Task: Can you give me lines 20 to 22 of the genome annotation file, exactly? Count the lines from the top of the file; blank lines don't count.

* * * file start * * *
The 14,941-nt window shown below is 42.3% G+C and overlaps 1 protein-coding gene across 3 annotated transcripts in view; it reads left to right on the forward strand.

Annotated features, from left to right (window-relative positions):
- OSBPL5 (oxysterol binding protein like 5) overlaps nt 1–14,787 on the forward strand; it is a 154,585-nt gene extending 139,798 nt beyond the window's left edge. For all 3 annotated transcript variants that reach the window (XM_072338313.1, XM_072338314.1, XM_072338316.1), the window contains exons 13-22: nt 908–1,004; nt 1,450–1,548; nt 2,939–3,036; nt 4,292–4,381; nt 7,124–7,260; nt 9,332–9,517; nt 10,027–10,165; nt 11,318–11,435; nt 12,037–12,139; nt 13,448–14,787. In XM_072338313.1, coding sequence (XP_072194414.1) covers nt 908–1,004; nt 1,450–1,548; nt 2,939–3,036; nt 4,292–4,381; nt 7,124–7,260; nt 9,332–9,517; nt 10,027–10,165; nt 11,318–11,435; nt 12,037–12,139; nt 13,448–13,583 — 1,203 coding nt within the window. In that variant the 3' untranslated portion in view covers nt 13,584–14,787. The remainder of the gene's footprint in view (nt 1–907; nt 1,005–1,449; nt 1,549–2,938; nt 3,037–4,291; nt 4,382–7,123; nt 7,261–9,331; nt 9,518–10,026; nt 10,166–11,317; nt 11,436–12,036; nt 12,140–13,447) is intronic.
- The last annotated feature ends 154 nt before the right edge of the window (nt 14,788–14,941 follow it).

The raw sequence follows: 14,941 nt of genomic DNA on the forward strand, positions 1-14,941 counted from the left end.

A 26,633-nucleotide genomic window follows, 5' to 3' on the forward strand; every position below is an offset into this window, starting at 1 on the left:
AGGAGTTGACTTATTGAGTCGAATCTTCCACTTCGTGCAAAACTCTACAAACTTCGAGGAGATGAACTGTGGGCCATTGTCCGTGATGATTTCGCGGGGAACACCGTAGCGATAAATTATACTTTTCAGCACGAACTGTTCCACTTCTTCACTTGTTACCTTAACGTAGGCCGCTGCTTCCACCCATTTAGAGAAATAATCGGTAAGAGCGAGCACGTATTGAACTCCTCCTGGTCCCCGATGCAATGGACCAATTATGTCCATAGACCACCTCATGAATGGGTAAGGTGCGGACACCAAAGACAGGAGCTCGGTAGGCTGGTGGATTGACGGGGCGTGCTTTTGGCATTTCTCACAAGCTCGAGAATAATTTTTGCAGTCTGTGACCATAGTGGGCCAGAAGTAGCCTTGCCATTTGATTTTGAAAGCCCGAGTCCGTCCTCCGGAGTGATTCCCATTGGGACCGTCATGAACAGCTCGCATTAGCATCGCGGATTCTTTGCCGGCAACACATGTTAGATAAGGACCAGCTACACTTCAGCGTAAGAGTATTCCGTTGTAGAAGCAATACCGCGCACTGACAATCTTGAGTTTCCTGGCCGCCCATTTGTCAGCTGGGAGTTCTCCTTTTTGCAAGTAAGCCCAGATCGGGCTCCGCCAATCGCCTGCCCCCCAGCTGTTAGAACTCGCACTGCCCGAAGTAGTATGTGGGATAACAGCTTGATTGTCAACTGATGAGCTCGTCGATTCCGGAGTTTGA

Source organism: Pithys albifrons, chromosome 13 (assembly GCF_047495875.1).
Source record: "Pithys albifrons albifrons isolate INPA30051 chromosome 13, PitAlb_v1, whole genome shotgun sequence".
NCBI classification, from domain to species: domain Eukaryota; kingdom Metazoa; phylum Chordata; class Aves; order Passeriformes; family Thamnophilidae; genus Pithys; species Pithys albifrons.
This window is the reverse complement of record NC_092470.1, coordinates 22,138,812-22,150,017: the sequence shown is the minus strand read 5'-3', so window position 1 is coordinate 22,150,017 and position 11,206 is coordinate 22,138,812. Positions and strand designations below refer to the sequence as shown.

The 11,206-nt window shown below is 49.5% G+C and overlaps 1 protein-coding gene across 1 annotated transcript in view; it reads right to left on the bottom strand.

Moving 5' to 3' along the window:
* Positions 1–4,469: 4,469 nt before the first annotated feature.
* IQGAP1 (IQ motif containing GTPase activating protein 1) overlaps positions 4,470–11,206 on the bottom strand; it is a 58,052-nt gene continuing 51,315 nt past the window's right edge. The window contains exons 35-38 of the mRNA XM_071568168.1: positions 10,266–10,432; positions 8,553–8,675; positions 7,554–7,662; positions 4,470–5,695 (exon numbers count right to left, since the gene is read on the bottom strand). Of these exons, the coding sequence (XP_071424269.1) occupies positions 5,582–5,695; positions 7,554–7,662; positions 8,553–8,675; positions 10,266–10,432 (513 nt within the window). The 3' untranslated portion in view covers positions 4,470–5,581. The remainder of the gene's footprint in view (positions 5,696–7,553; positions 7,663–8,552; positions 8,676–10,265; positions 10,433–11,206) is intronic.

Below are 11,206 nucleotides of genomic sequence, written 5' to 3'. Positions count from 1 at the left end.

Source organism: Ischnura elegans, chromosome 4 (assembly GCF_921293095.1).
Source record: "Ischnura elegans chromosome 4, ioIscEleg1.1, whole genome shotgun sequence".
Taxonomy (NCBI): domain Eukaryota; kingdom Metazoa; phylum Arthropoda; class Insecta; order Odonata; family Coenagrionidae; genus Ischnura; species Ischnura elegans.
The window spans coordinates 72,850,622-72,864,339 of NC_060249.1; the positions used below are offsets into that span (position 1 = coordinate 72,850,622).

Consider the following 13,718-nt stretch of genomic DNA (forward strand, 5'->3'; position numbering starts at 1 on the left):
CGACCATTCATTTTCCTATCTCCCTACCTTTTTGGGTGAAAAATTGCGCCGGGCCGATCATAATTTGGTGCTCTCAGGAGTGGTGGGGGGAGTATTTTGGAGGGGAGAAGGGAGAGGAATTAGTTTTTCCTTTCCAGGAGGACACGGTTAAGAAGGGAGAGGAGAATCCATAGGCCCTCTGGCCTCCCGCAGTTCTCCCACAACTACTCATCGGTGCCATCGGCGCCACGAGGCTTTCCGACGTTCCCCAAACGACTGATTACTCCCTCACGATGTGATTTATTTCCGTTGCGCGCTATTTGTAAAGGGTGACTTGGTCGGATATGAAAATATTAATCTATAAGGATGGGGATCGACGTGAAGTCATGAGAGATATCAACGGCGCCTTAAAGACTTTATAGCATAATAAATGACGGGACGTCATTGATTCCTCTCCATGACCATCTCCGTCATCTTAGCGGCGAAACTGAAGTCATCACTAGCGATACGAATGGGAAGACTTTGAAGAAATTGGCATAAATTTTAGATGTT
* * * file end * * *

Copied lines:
The window spans coordinates 72,850,622-72,864,339 of NC_060249.1; the positions used below are offsets into that span (position 1 = coordinate 72,850,622).

Consider the following 13,718-nt stretch of genomic DNA (forward strand, 5'->3'; position numbering starts at 1 on the left):
CGACCATTCATTTTCCTATCTCCCTACCTTTTTGGGTGAAAAATTGCGCCGGGCCGATCATAATTTGGTGCTCTCAGGAGTGGTGGGGGGAGTATTTTGGAGGGGAGAAGGGAGAGGAATTAGTTTTTCCTTTCCAGGAGGACACGGTTAAGAAGGGAGAGGAGAATCCATAGGCCCTCTGGCCTCCCGCAGTTCTCCCACAACTACTCATCGGTGCCATCGGCGCCACGAGGCTTTCCGACGTTCCCCAAACGACTGATTACTCCCTCACGATGTGATTTATTTCCGTTGCGCGCTATTTGTAAAGGGTGACTTGGTCGGATATGAAAATATTAATCTATAAGGATGGGGATCGACGTGAAGTCATGAGAGATATCAACGGCGCCTTAAAGACTTTATAGCATAATAAATGACGGGACGTCATTGATTCCTCTCCATGACCATCTCCGTCATCTTAGCGGCGAAACTGAAGTCATCACTAGCGATACGAATGGGAAGACTTTGAAGAAATTGGCATAAATTTTAGATGTT